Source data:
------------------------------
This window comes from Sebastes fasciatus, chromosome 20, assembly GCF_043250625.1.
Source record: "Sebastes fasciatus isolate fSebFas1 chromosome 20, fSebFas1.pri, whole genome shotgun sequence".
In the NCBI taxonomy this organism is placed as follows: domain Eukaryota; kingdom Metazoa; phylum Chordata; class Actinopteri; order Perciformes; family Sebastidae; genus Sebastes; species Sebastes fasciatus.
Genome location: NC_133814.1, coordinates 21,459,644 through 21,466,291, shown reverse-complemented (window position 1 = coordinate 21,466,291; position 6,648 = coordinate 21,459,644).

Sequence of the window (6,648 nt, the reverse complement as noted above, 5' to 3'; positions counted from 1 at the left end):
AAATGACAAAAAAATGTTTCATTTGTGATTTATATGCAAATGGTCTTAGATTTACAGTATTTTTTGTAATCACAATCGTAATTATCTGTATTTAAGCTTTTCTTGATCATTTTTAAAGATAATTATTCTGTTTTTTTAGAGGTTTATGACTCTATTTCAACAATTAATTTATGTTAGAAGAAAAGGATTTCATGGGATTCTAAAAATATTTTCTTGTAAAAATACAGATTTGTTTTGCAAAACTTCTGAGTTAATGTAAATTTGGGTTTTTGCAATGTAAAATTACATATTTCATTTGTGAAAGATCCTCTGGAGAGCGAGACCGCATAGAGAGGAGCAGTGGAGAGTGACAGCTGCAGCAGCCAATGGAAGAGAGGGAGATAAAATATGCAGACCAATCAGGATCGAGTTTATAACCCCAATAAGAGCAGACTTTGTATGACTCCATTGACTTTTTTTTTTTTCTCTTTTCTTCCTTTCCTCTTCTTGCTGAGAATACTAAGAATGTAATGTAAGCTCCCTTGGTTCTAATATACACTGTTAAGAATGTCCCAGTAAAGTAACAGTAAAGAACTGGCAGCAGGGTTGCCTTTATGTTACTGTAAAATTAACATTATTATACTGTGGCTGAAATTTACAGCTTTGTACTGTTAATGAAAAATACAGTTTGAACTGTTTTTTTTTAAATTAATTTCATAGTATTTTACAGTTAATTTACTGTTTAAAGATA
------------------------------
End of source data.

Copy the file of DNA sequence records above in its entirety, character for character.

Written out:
This window comes from Sebastes fasciatus, chromosome 20, assembly GCF_043250625.1.
Source record: "Sebastes fasciatus isolate fSebFas1 chromosome 20, fSebFas1.pri, whole genome shotgun sequence".
In the NCBI taxonomy this organism is placed as follows: domain Eukaryota; kingdom Metazoa; phylum Chordata; class Actinopteri; order Perciformes; family Sebastidae; genus Sebastes; species Sebastes fasciatus.
Genome location: NC_133814.1, coordinates 21,459,644 through 21,466,291, shown reverse-complemented (window position 1 = coordinate 21,466,291; position 6,648 = coordinate 21,459,644).

Sequence of the window (6,648 nt, the reverse complement as noted above, 5' to 3'; positions counted from 1 at the left end):
AAATGACAAAAAAATGTTTCATTTGTGATTTATATGCAAATGGTCTTAGATTTACAGTATTTTTTGTAATCACAATCGTAATTATCTGTATTTAAGCTTTTCTTGATCATTTTTAAAGATAATTATTCTGTTTTTTTAGAGGTTTATGACTCTATTTCAACAATTAATTTATGTTAGAAGAAAAGGATTTCATGGGATTCTAAAAATATTTTCTTGTAAAAATACAGATTTGTTTTGCAAAACTTCTGAGTTAATGTAAATTTGGGTTTTTGCAATGTAAAATTACATATTTCATTTGTGAAAGATCCTCTGGAGAGCGAGACCGCATAGAGAGGAGCAGTGGAGAGTGACAGCTGCAGCAGCCAATGGAAGAGAGGGAGATAAAATATGCAGACCAATCAGGATCGAGTTTATAACCCCAATAAGAGCAGACTTTGTATGACTCCATTGACTTTTTTTTTTTTCTCTTTTCTTCCTTTCCTCTTCTTGCTGAGAATACTAAGAATGTAATGTAAGCTCCCTTGGTTCTAATATACACTGTTAAGAATGTCCCAGTAAAGTAACAGTAAAGAACTGGCAGCAGGGTTGCCTTTATGTTACTGTAAAATTAACATTATTATACTGTGGCTGAAATTTACAGCTTTGTACTGTTAATGAAAAATACAGTTTGAACTGTTTTTTTTTAAATTAATTTCATAGTATTTTACAGTTAATTTACTGTTTAAAGATA